medwireNews: A novel genomic sequencing classifier (GSC) can identify cytologically indeterminate thyroid nodules that are benign with a high degree of sensitivity and accuracy, according to a blinded validation study.
Looking at a total of 10,196 genes plus seven other components (including a parathyroid and medullary thyroid cancer cassette), the GSC was able to correctly identify 41 of 45 malignant (Bethesda grade V and VI) thyroid biopsy samples as suspicious, giving a sensitivity of 91.1%. A total of 99 of 145 nonmalignant (Bethesda grade II) samples were correctly identified as benign, providing a specificity of 68.3%.
The study, published in JAMA Surgery, was performed using thyroid nodules collected using fine-needle aspiration biopsy from patients at 49 US centers. Overall, 210 samples had Bethesda grade III/IV indeterminate cytopathology and had been previously used to validate an earlier algorithm, known as the gene expression classifier (GEC). A total of 191 of these samples had enough residual RNA to allow validation of the GSC. Among these Bethesda III/IV samples, the GSC had a negative predictive value of 96.1% and a positive predictive value of 47.1%.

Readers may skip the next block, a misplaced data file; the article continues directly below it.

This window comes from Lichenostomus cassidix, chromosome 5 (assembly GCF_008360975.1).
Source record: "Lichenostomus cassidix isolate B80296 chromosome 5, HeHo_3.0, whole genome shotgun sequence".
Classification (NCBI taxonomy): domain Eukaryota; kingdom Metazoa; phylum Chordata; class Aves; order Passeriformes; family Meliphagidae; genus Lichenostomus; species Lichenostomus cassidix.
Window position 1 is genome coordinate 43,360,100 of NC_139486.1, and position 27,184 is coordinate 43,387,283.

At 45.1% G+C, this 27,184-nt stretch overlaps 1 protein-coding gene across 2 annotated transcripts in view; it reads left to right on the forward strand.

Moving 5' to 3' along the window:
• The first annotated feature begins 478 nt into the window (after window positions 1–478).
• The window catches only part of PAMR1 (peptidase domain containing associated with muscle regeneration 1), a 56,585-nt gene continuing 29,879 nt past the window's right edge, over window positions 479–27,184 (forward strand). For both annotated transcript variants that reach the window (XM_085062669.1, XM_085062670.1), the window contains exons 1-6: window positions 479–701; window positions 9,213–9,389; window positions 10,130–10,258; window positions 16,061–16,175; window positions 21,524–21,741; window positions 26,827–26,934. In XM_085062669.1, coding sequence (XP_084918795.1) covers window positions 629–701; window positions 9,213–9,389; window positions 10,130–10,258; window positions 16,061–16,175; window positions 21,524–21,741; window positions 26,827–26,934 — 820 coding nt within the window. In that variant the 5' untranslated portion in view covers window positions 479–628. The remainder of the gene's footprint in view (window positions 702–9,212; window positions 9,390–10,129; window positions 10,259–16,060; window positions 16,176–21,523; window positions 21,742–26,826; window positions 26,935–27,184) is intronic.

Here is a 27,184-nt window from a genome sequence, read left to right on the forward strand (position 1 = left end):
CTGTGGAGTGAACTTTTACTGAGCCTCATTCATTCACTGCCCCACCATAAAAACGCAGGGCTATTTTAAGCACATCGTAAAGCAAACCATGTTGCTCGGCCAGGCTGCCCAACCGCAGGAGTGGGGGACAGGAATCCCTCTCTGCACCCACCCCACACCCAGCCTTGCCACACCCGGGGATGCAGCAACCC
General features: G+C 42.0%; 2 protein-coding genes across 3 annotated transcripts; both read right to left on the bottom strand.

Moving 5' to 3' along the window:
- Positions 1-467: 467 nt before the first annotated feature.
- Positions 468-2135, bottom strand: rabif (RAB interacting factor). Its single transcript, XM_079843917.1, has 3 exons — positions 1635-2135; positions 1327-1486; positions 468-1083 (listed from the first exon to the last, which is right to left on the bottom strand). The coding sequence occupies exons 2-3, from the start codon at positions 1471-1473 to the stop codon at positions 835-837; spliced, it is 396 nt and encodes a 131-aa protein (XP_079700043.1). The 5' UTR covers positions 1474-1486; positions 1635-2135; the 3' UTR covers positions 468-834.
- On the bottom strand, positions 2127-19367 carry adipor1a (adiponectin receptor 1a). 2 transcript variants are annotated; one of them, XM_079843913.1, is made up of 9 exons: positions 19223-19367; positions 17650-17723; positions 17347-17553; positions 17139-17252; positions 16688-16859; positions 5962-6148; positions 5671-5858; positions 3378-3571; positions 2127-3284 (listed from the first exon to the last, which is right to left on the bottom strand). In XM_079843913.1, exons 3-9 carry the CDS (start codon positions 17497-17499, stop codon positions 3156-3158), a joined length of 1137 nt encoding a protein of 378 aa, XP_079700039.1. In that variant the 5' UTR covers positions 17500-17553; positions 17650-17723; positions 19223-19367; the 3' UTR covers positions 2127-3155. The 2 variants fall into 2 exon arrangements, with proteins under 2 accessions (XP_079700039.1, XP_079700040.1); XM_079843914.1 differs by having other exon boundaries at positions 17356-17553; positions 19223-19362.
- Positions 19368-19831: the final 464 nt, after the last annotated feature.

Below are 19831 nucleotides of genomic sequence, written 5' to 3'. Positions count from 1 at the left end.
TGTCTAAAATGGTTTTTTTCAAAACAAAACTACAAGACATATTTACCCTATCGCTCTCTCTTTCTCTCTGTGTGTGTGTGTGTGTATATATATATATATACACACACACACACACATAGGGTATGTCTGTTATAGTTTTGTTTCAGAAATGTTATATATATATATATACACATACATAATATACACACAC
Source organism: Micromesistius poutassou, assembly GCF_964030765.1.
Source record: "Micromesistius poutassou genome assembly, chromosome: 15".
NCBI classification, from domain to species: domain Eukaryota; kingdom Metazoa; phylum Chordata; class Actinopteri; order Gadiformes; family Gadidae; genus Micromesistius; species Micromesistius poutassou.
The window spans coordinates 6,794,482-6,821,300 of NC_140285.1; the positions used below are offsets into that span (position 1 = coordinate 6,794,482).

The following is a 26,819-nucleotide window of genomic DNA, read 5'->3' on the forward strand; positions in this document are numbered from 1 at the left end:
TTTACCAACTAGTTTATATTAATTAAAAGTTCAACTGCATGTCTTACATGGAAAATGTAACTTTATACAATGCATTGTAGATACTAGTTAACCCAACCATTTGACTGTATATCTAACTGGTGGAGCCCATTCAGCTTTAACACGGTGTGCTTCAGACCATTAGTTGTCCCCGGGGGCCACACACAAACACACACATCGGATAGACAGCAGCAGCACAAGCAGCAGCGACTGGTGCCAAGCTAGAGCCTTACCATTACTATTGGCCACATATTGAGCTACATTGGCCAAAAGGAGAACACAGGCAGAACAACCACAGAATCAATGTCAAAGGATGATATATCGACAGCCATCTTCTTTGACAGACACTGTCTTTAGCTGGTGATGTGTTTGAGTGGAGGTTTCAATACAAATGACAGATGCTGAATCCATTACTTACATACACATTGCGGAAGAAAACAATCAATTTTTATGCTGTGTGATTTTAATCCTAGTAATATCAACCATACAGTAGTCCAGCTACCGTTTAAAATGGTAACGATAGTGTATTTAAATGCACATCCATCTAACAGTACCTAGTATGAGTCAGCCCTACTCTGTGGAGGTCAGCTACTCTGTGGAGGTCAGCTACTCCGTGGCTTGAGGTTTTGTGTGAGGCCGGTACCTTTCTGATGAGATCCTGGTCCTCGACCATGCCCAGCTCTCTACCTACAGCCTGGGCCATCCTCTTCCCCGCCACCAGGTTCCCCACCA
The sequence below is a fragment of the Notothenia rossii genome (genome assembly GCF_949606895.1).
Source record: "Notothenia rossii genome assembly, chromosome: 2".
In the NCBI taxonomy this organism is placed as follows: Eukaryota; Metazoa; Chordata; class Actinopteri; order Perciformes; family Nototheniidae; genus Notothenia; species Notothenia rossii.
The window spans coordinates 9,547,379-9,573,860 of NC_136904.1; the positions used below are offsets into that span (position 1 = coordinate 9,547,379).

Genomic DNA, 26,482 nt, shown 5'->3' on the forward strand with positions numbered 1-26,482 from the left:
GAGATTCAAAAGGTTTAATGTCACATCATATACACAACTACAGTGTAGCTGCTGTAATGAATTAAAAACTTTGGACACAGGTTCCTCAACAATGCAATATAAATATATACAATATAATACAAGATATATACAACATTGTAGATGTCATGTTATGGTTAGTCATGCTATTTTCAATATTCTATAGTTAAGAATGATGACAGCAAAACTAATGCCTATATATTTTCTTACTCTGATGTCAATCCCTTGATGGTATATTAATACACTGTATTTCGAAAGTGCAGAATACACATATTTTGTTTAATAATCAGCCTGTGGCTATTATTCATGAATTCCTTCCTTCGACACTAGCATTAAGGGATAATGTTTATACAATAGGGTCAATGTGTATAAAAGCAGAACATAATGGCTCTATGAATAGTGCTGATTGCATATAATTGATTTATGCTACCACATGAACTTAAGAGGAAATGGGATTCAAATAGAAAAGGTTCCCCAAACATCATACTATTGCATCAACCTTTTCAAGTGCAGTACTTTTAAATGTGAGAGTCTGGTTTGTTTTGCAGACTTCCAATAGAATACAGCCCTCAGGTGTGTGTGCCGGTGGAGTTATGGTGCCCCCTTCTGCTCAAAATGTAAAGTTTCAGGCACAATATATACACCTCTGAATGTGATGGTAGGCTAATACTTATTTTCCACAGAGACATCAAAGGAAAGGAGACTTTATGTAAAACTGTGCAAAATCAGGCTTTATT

The GEC uses messenger RNA transcript expression levels to categorize cytologically indeterminate nodules as either benign or suspicious, and was previously shown to have a sensitivity and specificity of 90% and 52%, respectively, explain Kepal Patel (New York University Langone Medical Center, USA) and colleagues.
They therefore decided to develop a test that increased the specificity for identifying benign nodules while maintaining high sensitivity for detecting malignancies, feeling that such a test “could spare even more patients from surgery with an accurate benign genomic result […] and increase the cancer yield among those with a suspicious result.”
The GSC fulfills these aims, say the researchers. “In practice, this enhanced performance suggests that among Bethesda III and IV nodules that are histopathologically benign, at least one-third more will receive a benign result using the GSC compared with the GEC,” they write.
Patel et al continue: “This increased benign call rate is expected to result in more patients being assigned to active observation as opposed to diagnostic surgery.”
In an accompanying comment, Peter Angelos, from the University of Chicago in Illinois, USA, writes: “Although the data from this study suggest that genomic sequence classifier testing is an improvement over GEC testing for avoiding surgery for benign nodules, clinicians must be careful in deciding when to use the test.
“If a patient has an indication for surgery other than cytology, then there is little value in pursuing any molecular testing.”
By Catherine Booth
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